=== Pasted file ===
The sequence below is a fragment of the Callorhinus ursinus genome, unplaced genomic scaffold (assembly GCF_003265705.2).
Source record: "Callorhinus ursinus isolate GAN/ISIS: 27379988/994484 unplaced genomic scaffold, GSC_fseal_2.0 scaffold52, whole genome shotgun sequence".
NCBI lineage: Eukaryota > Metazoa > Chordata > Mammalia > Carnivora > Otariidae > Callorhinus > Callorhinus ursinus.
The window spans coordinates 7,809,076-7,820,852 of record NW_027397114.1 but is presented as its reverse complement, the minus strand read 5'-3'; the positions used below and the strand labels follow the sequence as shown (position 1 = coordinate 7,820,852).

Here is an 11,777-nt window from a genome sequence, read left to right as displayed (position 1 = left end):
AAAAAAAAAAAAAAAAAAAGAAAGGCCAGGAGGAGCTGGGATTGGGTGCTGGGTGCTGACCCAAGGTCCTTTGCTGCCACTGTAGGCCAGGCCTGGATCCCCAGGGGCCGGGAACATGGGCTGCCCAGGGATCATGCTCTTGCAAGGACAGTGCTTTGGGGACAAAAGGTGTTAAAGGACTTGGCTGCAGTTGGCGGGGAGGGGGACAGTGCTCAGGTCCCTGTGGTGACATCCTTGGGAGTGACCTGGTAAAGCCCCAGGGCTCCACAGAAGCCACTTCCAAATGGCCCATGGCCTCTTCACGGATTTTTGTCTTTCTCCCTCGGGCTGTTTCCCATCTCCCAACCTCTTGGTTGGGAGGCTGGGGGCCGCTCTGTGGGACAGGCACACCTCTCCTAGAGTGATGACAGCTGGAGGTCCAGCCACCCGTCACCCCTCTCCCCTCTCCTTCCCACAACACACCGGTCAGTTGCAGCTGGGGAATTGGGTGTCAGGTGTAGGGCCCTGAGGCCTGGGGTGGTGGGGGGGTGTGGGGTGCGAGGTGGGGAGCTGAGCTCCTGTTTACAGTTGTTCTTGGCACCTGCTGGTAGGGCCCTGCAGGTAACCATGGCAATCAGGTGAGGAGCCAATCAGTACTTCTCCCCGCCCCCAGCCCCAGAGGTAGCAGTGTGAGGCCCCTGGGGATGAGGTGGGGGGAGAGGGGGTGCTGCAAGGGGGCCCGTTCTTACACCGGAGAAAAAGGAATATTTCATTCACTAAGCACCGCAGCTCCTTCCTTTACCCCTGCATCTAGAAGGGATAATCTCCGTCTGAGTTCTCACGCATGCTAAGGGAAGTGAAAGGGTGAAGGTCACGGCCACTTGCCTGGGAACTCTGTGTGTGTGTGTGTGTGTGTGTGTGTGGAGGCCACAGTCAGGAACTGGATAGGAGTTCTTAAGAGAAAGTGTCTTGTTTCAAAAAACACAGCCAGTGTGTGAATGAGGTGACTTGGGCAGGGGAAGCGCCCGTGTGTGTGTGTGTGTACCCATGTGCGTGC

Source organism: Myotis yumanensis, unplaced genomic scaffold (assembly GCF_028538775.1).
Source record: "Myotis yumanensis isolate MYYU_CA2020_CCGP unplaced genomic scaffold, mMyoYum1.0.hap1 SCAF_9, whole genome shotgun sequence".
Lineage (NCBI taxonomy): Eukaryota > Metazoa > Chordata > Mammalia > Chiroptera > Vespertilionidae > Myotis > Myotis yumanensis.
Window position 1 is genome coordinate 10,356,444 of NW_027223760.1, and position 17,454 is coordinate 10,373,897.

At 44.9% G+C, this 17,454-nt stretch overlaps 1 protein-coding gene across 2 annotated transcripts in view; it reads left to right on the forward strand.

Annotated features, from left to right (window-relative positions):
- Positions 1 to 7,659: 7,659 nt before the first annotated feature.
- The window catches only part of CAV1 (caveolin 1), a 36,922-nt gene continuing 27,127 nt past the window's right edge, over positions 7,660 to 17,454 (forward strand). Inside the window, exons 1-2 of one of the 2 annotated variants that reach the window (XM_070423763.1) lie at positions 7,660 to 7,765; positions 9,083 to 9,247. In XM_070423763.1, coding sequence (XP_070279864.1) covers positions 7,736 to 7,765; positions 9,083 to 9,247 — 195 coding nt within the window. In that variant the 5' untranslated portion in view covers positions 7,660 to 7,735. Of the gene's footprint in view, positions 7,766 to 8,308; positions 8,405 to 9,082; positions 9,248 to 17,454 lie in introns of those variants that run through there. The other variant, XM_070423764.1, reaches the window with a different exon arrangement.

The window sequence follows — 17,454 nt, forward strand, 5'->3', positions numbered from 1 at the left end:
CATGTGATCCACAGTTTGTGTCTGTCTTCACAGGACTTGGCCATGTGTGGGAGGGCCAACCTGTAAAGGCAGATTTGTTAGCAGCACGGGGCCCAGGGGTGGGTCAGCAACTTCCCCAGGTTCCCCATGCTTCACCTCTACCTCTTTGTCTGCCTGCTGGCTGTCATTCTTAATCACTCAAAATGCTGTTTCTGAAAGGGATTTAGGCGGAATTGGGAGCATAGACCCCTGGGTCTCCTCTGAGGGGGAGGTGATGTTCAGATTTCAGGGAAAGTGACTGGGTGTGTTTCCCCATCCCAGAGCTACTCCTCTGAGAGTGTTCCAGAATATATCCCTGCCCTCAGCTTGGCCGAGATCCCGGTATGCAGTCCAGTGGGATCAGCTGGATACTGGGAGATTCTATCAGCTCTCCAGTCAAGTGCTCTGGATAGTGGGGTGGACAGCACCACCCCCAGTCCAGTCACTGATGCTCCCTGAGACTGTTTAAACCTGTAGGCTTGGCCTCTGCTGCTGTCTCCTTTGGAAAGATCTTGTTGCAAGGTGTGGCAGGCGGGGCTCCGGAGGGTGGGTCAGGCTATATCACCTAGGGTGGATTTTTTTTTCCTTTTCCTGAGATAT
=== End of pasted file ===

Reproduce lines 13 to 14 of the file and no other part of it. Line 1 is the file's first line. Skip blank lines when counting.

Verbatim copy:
- Positions 1 to 7,659: 7,659 nt before the first annotated feature.
- The window catches only part of CAV1 (caveolin 1), a 36,922-nt gene continuing 27,127 nt past the window's right edge, over positions 7,660 to 17,454 (forward strand). Inside the window, exons 1-2 of one of the 2 annotated variants that reach the window (XM_070423763.1) lie at positions 7,660 to 7,765; positions 9,083 to 9,247. In XM_070423763.1, coding sequence (XP_070279864.1) covers positions 7,736 to 7,765; positions 9,083 to 9,247 — 195 coding nt within the window. In that variant the 5' untranslated portion in view covers positions 7,660 to 7,735. Of the gene's footprint in view, positions 7,766 to 8,308; positions 8,405 to 9,082; positions 9,248 to 17,454 lie in introns of those variants that run through there. The other variant, XM_070423764.1, reaches the window with a different exon arrangement.